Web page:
Police in Baton Rouge say they have arrested three people who stole guns with the goal of killing police officers. They are still looking for a fourth suspect in the alleged plot, NPR's Greg Allen reports.

"Police say the thefts were at a Baton Rouge pawn shop early Saturday morning," Greg says. "One person was arrested at the scene. Since then, two others have been arrested and six of the eight stolen handguns have been recovered. Police are still looking for one other man."

A 13-year-old boy is among those arrested, Greg says.

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After an international tribunal invalidated Beijing's claims to the South China Sea, Chinese authorities have declared in no uncertain terms that they will be ignoring the ruling.

The Philippines brought the case to the Permanent Court of Arbitration in The Hague, objecting to China's claims to maritime rights in the disputed waters. The tribunal agreed that China had no legal authority to claim the waters, and was infringing on the sovereign rights of the Philippines.

Donald Trump is firing back at Supreme Court Justice Ruth Bader Ginsburg after she made disparaging comments about him in several media interviews. He tweeted late Tuesday that she "has embarrassed all" with her "very dumb" comments about the candidate. Trump ended his tweet with "Her mind is shot - resign!":

Donald Trump wrapped up his public tryout of potential vice presidential candidates in Indiana Tuesday night with Gov. Mike Pence giving the final audition.

The Indiana governor's stock as Trump's possible running mate is believed to be on the rise, with New Jersey Gov. Chris Christie and former House Speaker Newt Gingrich also atop the list. Sources tell NPR the presumptive GOP presidential nominee is close to making a decision, which he's widely expected to announce by Friday.

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The unassuming hero of Jonas Karlsson's clever, Kafkaesque parable is the opposite of a malcontent. Despite scant education, a limited social life, and no prospects for success as it is usually defined, he's that rarity, a most happy fella with an amazing ability to content himself with very little. But one day, returning to his barebones flat from his dead-end, part-time job at a video store, he finds an astronomical bill from an entity called W.R.D. He assumes it's a scam. Actually, it is more sinister-- and it forces him to take a good hard look at his life and values.

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Donald Trump picked a military town — Virginia Beach, Va. — to give a speech Monday on how he would go about overhauling the Department of Veterans Affairs if elected.

He blamed the Obama administration for a string of scandals at the VA during the past two years, and claimed that his rival, Hillary Clinton, has downplayed the problems and won't fix them.

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Steve Jobs' FBI File Reveals People Who Knew Him Had A Mixed Opinion Of Him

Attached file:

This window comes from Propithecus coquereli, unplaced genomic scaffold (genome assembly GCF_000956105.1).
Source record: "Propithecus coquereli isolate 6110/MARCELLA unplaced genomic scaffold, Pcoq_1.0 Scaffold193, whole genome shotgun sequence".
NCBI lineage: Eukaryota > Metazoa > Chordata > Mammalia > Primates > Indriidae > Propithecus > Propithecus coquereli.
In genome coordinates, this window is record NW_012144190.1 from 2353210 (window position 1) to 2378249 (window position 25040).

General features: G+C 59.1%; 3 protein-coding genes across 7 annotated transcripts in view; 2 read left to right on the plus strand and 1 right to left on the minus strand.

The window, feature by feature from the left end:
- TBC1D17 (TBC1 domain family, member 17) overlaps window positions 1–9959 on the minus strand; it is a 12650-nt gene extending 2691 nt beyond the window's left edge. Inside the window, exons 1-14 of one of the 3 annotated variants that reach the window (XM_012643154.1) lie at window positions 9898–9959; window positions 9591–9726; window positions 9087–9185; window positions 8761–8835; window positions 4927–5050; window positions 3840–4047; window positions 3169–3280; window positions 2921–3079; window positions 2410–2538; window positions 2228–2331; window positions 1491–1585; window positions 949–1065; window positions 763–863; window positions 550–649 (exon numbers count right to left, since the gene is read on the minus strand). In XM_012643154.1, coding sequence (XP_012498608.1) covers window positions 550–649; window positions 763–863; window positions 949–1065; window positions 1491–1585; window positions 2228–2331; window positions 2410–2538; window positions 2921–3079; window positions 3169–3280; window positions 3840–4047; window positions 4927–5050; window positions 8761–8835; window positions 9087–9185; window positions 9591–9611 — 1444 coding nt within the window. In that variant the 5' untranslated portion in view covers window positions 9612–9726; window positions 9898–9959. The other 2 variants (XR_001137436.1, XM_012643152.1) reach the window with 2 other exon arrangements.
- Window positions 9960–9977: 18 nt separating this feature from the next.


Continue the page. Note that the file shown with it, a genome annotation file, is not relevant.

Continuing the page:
Feb 9, 2012

The FBI has released the files it kept on Steve Jobs, the co-founder of Apple. The 191-pages are part of a background search the FBI undertook in order to clear him for an appointment made to the President's Export Council by George W. Bush in 1991.

For the background check, the FBI conducted 30 interviews with friends, family, neighbors and former colleagues. What emerged was a portrait of a man admired for his brilliance but whose personal life and character are often questioned. It's not unlike the picture painted in Walter Isaacson's 2011 biography "Steve Jobs."

The FBI can make records public after a person's death. The agency released the records responding to a Freedom of Information Act request from Bloomberg, The Wall Street Journal and others.

In any case, Bloomberg does a good job summing up the contents of the documents nicely:

"The interviews show conflicting views of Jobs. One former Apple colleague whom the FBI described as bitter toward Jobs questioned his 'moral character' after not being awarded stock in Apple. Another person said Jobs possessed 'high moral character and integrity.'

"Two other unnamed individuals the FBI interviewed said Jobs was 'strong-willed, stubborn, hardworking and driven, which they believe is why he is successful.' The two people said Jobs 'possesses integrity as long as he gets his way,' without elaborating.

"One woman said she was reluctant to discuss Jobs with the FBI because she had 'questions concerning his ethics and his morality.' She said Jobs's personal life was 'lacking' because of his 'narcissism and shallowness.' Even so, the woman recommended Jobs for the appointment, calling him 'a visionary and charismatic individual.'"

Another person interviewed described Jobs as "deceptive", but still recommended him for the appointment.

"Honesty and integrity are not required qualities to hold such a position," the person told the FBI.

If you're interested in digging deeper, our friends at KQED's News Fix sent us the full cache of documents:

Copyright 2012 National Public Radio. To see more, visit http://www.npr.org/.